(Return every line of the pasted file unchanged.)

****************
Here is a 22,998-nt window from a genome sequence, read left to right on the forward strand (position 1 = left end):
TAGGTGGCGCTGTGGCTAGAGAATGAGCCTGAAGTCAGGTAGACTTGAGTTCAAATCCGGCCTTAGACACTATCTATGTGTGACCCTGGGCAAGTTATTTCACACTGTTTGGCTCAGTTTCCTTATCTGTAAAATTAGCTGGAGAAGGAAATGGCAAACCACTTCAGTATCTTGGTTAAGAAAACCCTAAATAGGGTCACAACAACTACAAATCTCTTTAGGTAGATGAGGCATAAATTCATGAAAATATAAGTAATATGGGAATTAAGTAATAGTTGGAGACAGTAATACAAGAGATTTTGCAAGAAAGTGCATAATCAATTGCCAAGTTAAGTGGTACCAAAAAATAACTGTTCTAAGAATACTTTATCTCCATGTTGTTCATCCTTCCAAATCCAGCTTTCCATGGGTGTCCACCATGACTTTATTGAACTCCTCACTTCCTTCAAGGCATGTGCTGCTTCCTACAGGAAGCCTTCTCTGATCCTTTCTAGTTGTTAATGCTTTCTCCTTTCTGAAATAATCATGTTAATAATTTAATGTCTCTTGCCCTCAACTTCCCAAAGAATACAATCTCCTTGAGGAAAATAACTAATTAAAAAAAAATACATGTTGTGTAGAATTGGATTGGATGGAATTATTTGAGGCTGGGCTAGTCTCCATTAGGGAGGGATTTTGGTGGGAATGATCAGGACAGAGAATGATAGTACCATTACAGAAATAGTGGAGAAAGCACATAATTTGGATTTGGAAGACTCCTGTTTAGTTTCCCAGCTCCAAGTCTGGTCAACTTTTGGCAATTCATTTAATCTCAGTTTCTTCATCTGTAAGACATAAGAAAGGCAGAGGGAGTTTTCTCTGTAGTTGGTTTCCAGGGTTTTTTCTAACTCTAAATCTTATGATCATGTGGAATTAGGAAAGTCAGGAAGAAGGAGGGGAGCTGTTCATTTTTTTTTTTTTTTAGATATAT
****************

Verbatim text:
Here is a 22,998-nt window from a genome sequence, read left to right on the forward strand (position 1 = left end):
TAGGTGGCGCTGTGGCTAGAGAATGAGCCTGAAGTCAGGTAGACTTGAGTTCAAATCCGGCCTTAGACACTATCTATGTGTGACCCTGGGCAAGTTATTTCACACTGTTTGGCTCAGTTTCCTTATCTGTAAAATTAGCTGGAGAAGGAAATGGCAAACCACTTCAGTATCTTGGTTAAGAAAACCCTAAATAGGGTCACAACAACTACAAATCTCTTTAGGTAGATGAGGCATAAATTCATGAAAATATAAGTAATATGGGAATTAAGTAATAGTTGGAGACAGTAATACAAGAGATTTTGCAAGAAAGTGCATAATCAATTGCCAAGTTAAGTGGTACCAAAAAATAACTGTTCTAAGAATACTTTATCTCCATGTTGTTCATCCTTCCAAATCCAGCTTTCCATGGGTGTCCACCATGACTTTATTGAACTCCTCACTTCCTTCAAGGCATGTGCTGCTTCCTACAGGAAGCCTTCTCTGATCCTTTCTAGTTGTTAATGCTTTCTCCTTTCTGAAATAATCATGTTAATAATTTAATGTCTCTTGCCCTCAACTTCCCAAAGAATACAATCTCCTTGAGGAAAATAACTAATTAAAAAAAAATACATGTTGTGTAGAATTGGATTGGATGGAATTATTTGAGGCTGGGCTAGTCTCCATTAGGGAGGGATTTTGGTGGGAATGATCAGGACAGAGAATGATAGTACCATTACAGAAATAGTGGAGAAAGCACATAATTTGGATTTGGAAGACTCCTGTTTAGTTTCCCAGCTCCAAGTCTGGTCAACTTTTGGCAATTCATTTAATCTCAGTTTCTTCATCTGTAAGACATAAGAAAGGCAGAGGGAGTTTTCTCTGTAGTTGGTTTCCAGGGTTTTTTCTAACTCTAAATCTTATGATCATGTGGAATTAGGAAAGTCAGGAAGAAGGAGGGGAGCTGTTCATTTTTTTTTTTTTTTAGATATAT